Commissioner Selig: They are close. Mr. Dupuy will meet with them shortly. It’s a difficult situation and I understand his concerns. But the Oakland A’s need a new ballpark — there’s no question about that — to be competitive.
The Giants have built themselves a wonderful, wonderful ballpark, and the A’s need to do the same thing. So this committee has been very thorough, has examined all of the different possibilities, which they should do, all of the different places that they may be able to go and everything else.
So I’m confident in the end that we will make a very meaningful and rational decision.
Great work, Jesse. Before you readers start parsing the response, I’ll advise you – don’t. You’ll be taking gigantic leaps if you do.
Giants managing partner Bill Neukom headed down to a Los Altos Rotary Club event today, where he attempted to clear up some supposed misconceptions about territorial rights. From the Merc’s Mike Swift: Neukom said “there is a misunderstanding about the facts” relating to baseball’s territorial rights, adding that the Giants established their formal claim of rights to the five counties from Marin to Monterey, with Santa Clara County at the center of that territory, as long ago as 1994. “We asked for those counties because those are the natural counties for our fan base,” Neukom said. “And those are the counties that we intend to continue to engage as Giants fans. Nobody else asked for any of those counties. Oakland asked for Alameda and Contra Costa counties, and got them.”
Neukom said “there is a misunderstanding about the facts” relating to baseball’s territorial rights, adding that the Giants established their formal claim of rights to the five counties from Marin to Monterey, with Santa Clara County at the center of that territory, as long ago as 1994.
“We asked for those counties because those are the natural counties for our fan base,” Neukom said. “And those are the counties that we intend to continue to engage as Giants fans. Nobody else asked for any of those counties. Oakland asked for Alameda and Contra Costa counties, and got them.”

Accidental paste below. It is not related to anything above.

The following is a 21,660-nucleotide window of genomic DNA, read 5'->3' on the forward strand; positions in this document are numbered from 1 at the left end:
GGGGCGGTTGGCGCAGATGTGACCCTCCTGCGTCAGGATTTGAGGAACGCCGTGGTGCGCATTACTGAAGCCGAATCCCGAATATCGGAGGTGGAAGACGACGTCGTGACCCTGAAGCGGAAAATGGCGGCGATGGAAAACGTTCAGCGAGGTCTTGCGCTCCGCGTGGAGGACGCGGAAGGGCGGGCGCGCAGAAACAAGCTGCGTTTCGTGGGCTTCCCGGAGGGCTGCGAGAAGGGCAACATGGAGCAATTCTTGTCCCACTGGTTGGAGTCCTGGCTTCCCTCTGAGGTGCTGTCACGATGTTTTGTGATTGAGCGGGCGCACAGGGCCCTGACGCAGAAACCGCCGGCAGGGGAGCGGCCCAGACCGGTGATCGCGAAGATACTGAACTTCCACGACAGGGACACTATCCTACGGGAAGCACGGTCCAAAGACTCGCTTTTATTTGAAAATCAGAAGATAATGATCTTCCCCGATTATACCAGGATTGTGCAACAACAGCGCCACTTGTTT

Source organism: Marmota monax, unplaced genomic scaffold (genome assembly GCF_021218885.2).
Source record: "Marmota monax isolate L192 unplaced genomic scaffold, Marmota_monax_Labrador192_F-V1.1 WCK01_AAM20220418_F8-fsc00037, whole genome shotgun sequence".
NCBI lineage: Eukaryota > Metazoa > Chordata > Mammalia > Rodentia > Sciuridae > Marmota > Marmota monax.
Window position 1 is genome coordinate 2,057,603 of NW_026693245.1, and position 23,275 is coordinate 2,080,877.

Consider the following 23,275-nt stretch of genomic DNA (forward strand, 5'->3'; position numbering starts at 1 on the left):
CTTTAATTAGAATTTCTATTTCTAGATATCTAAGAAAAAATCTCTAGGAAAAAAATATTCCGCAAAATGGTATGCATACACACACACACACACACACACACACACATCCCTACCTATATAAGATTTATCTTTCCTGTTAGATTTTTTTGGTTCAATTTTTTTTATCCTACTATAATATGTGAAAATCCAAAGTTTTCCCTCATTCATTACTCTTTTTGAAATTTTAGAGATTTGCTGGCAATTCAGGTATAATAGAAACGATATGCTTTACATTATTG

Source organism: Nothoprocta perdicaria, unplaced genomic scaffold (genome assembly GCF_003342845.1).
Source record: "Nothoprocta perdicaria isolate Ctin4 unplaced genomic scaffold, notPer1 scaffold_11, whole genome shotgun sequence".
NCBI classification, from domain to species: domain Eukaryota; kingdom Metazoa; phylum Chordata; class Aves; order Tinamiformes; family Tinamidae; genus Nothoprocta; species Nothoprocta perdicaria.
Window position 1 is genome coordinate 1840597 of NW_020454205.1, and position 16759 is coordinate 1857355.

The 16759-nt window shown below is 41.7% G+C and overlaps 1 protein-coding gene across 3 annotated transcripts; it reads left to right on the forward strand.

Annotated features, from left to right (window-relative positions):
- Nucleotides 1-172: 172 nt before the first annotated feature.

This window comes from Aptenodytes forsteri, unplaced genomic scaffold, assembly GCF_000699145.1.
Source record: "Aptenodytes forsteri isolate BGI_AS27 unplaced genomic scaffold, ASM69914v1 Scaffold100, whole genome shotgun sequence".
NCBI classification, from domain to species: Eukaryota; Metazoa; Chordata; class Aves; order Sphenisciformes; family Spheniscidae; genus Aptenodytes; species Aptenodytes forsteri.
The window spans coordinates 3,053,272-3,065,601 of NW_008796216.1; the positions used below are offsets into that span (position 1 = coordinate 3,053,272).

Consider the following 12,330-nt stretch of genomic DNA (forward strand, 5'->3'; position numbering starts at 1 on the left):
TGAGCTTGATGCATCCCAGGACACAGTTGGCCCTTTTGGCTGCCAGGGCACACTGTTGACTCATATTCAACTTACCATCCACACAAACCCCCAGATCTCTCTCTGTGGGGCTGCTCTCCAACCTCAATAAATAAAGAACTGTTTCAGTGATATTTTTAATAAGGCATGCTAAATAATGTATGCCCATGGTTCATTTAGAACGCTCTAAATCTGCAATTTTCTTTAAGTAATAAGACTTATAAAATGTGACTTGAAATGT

What‘s missing from the story? No threats. No mention of reprisals. It wouldn’t sound so strange if it wasn’t the same guy who legally reorganized the Giants ownership group as “San Francisco Baseball Associates L.P.” Good lord, how much more legalese can it get than that?
Historically, the head Giant owner has deigned to grace the South Bay with his presence once or twice a year, but usually in a place like Los Altos or Palo Alto. Not that I expect Neukom and his bowtie to show up at the intersection of Tully and King, but why not hang out in San Jose for a lunch and talk to interested parties here? Nah, I suspect that as long as this continues Santa Clara County as a whole will be treated like a satellite, worthy of token outreach at best. Don’t let the recent investment in the SJ Giants fool you. That’s the baseball equivalent of setting up Vichy France. Vive le résistance!
A mini scandal is brewing in Santa Clara, where the 49ers stadium plan is getting help from State Senator Elaine Alquist (D – Santa Clara). She gutted an active, rather innocuous bill, SB 43, and replaced it with completely unrelated language geared specifically towards Santa Clara and how it should work the bidding process for the stadium.
The original bill was drafted to help the Office of Statewide Health Planning and Development (OSHPD) determine which health care fields could benefit from greater diversity, linguistic and cultural knowledge. It’s a bill that could be beneficial for my brother, who is a rare male in a female-dominated sector. SB 43 was moving swimmingly through committee when, on June 30, all language was replaced with rules that govern that the design-build process for the stadium only. It doesn’t establish rules for any other joint powers agencies that may undertake other stadium building projects throughout the state. The bill has gone back into committee.
So what we have is effectively a legislative trick play. Masquerading as a simple interior run, the QB (Alquist) gets the pitchback and heaves a bomb to the WR running down the sideline (49ers), all while the OL (stadium proponents) and DL (opponents) are completely unaware. In a real flea flicker the OL is usually aware, but apparently not this time.
There are all sorts of questions about how this all came about. Let’s tackle them from the start.
Why the bill language change? The deadline for introducing new legislation passed at the end of February, so the only way to get these rules passed was to rub out an existing active bill.
Why didn’t they just introduce the bill early in the year? My guess is that the Niners felt it would’ve opened the project up to greater scrutiny before they were ready to unveil the revised plan (remember how I questioned the short evaluation period before the City Council vote?). The 2007 handout made no mention of the bidding process.
Did Sen. Alquist receive a campaign contribution from the 49ers? Alquist’s office also revealed late that it received a $1000 campaign contribution from the 49ers.